Where the calculated shear stress in concrete above exceeds the permissible value, reinforcement
acting in conjunction with diagonal compression in concrete shall be provided to take the whole of
the shear.

Permissible Stresses in Steel Reinforcement

a) For resistance to cracking:
When steel and concrete are assumed to act together for checking the tensile stresses in concrete
for avoidance of cracking the tensile stresses in steel will be limited by the requirement that the
permissible tensile stress in concrete is not exceeded so that tensile stresses in steel shall be equal
to the product of modular ratio of steel and concrete, and the corresponding allowable tensile stress
in concrete.
b) For strength calculations:
Though the Indian Standard Code IS: 456 had its fourth revision in 2000, the corresponding Codes
IS: 3370 (Part I, II, III and IV) for concrete structures for the storage of liquids have not been revised
since 1965. The main Code on concrete-IS: 456 is in SI units. However, the fourth reprint (May
1982) of IS: 3370 (Part 11)-1965 incorporates the amendment regarding the permissible stresses in
steel reinforcement. The revised values of permissible stresses are given in Table. Converted into SI
units, using the approximation 10 kg/cm2 = 1 N/mm2


Note. Stress limitations for liquid retaining faces shall also apply to the following:
(a) Other faces within 225 mm of the liquid retaining face.
(b) Outside or external faces of structures away from the liquid but placed in water-logged soils upto
the level of highest subsoil water.

Stresses due to drying shrinkage or temperature change:

(i) Stresses due to drying shrinkage or temperature change may be ignored provided
a) The permissible stresses specified for concrete and steel respectively are not exceeded.
b) Adequate precautions are taken to avoid cracking of concrete during the construction period and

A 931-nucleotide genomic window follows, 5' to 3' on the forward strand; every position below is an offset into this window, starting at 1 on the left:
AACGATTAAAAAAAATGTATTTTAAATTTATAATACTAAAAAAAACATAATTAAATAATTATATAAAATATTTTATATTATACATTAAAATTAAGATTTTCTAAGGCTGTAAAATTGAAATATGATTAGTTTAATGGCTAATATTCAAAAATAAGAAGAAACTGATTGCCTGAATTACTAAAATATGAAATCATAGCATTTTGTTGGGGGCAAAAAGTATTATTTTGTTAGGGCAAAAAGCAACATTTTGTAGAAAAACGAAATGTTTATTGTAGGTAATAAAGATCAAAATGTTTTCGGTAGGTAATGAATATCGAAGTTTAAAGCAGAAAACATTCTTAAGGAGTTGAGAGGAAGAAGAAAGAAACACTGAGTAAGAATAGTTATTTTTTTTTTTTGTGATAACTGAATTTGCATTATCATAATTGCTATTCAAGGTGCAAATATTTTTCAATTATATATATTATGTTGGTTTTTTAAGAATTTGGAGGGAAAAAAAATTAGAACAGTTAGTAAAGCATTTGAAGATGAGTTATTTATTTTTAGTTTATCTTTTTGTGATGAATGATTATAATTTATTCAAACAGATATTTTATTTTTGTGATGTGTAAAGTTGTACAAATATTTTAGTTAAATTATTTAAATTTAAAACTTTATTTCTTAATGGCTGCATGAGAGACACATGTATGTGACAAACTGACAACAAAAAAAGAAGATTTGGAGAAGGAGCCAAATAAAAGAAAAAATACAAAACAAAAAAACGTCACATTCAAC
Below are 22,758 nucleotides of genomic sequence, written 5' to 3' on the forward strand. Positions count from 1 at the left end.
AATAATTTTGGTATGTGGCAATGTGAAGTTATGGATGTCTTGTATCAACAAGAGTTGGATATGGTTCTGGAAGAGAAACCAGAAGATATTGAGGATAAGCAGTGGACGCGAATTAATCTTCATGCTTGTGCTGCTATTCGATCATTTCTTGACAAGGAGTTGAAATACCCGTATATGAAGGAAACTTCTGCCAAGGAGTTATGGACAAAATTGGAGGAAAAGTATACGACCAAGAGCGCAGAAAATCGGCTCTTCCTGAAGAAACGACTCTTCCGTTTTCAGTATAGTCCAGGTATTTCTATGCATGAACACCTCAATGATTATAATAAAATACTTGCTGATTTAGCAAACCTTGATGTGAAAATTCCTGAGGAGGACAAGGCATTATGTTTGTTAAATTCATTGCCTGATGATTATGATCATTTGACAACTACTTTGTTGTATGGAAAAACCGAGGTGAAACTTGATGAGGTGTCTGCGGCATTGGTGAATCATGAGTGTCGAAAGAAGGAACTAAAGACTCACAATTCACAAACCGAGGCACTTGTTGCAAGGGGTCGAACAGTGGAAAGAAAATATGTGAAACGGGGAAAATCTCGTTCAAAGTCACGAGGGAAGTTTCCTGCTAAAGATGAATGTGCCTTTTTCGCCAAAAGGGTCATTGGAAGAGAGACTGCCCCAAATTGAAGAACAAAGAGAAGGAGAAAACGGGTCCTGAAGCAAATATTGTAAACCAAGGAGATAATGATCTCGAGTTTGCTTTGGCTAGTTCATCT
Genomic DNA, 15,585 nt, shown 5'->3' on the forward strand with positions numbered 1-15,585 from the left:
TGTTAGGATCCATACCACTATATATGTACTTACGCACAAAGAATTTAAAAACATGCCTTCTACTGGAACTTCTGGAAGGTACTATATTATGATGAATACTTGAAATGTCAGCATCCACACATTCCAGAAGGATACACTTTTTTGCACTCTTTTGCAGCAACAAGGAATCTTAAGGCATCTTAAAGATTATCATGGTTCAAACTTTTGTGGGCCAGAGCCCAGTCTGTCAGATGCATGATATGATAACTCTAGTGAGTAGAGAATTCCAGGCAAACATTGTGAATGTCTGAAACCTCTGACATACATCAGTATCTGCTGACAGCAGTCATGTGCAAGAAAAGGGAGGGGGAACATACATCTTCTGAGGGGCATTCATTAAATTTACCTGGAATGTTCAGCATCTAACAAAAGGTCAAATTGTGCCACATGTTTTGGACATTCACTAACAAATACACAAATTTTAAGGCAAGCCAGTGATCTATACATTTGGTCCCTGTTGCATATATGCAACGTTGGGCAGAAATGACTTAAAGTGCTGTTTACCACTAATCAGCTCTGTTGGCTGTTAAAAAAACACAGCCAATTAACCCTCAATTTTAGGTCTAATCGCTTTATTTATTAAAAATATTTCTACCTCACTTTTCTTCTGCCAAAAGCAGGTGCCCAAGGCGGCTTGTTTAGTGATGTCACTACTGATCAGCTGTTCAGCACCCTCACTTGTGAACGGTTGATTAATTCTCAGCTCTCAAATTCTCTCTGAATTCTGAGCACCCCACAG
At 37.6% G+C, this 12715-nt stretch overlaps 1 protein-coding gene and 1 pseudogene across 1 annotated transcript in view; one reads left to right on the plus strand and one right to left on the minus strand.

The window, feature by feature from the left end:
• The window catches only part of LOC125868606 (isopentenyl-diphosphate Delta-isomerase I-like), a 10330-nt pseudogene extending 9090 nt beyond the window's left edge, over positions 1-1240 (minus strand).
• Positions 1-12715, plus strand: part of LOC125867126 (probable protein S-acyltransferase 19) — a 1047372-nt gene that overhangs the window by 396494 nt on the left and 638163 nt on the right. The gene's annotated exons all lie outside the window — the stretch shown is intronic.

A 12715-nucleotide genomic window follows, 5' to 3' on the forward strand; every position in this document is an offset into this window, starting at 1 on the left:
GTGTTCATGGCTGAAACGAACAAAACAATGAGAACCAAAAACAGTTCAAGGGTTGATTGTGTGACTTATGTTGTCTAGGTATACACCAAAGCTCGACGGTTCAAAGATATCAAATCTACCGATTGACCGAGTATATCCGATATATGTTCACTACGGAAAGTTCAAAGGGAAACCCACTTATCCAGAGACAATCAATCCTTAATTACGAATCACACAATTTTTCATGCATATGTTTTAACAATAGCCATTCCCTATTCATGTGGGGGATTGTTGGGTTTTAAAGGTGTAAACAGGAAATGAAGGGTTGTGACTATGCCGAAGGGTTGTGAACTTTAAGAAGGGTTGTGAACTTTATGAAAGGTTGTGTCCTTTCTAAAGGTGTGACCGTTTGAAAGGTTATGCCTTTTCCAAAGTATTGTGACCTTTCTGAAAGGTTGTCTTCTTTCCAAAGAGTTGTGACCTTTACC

until the reservoir is put into use.
c) The recommendations as regards the provision of joint and for suitable sliding layer are complied
with, or the reservoir is to be used only for the storage of water or aqueous liquids at or near
ambient temperature and the circumstances are such that the concrete will never dry out.
(ii) Shrinkage stresses may, however, be required to be calculated in special case, when a
shrinkage coefficient of 300 x 10-6 may be assumed.
(iii) When the shrinkage stresses are allowed, the permissible stresses, tensile stresses in concrete
(direct and bending) as given in Table 21.1 may be increased by 33 ~ percent.
(iv) Where reservoirs are protected with an internal impermeable lining, consideration should be
given to the possibility of concrete eventually drying out. Unless it is established on the basis of

tests or experience that the lining has adequate crack bridging properties, allowance for the
increased effect of drying shrinkage should be made in the design.

Steel Reinforcement
a) Minimum reinforcement :
(i) The minimum reinforcement in walls, floors and roofs in each of the two directions at right angles
shall have an area of 0.3 percent of the concrete section in that direction for sections upto 100 mm
thickness. For sections of thickness greater than 100 mm and less than 450 mm the minimum
reinforcement in each of the two directions shall be linearly reduced from 0.3 percent for 100 mm
thick section to 0.2 percent for 450 mm, minimum reinforcement in each of the two directions shall
be kept at 0.2 percent. In concrete sections of thickness 225 mm or greater, two layers of reinforcing
bars shall be placed one near each face of the section to make up the minimum reinforcement
specified above.
(ii) In special circumstances, floor slabs resting directly on the ground may be constructed with
percentage of reinforcement less than that specified above. In no case the percentage of
reinforcement in any member be less than 0.15 % of the concrete section.
b) Minimum cover to reinforcement :
(i) For liquid faces of parts of members either in contact with the liquid or enclosing the space above
the liquid (such as inner faces of slab), the minimum cover to all reinforcement should be 25 mm or
the diameter of the main bar, whichever is greater. In the presence of sea water and soils and water
of corrosive character the cover should be increased by 12 mm but this additional cover shall not be
taken into account for design calculations.
(ii) For faces away from the liquid and for parts of the structure neither in contact with the liquid on
any face nor enclosing the face above the liquid, the cover should be the same as provided for other
reinforced concrete sections.
The various types of joints may be categorized under three heads:
(a) Movement joints
(b) Constructions joints
(c) Temporary open joints.